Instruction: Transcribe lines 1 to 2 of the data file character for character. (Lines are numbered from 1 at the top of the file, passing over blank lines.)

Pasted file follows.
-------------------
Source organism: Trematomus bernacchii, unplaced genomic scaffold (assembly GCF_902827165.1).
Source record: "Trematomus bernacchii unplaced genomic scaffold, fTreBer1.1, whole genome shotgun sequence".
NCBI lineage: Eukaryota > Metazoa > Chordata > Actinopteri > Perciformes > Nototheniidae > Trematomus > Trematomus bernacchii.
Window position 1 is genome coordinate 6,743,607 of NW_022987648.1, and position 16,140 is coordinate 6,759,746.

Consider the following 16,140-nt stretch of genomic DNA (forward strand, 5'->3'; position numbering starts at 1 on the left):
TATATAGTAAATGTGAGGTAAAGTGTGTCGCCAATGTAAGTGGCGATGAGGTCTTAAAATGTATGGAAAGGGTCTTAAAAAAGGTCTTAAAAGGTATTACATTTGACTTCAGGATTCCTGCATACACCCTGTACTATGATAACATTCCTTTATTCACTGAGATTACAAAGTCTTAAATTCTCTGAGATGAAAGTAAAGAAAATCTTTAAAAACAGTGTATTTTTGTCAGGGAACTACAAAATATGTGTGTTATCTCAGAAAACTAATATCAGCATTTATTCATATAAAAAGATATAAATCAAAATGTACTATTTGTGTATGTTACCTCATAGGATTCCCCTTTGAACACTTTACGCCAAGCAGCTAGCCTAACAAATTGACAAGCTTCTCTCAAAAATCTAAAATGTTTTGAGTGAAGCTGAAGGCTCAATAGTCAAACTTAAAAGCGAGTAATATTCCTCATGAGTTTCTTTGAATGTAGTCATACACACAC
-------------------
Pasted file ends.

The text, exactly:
Source organism: Trematomus bernacchii, unplaced genomic scaffold (assembly GCF_902827165.1).
Source record: "Trematomus bernacchii unplaced genomic scaffold, fTreBer1.1, whole genome shotgun sequence".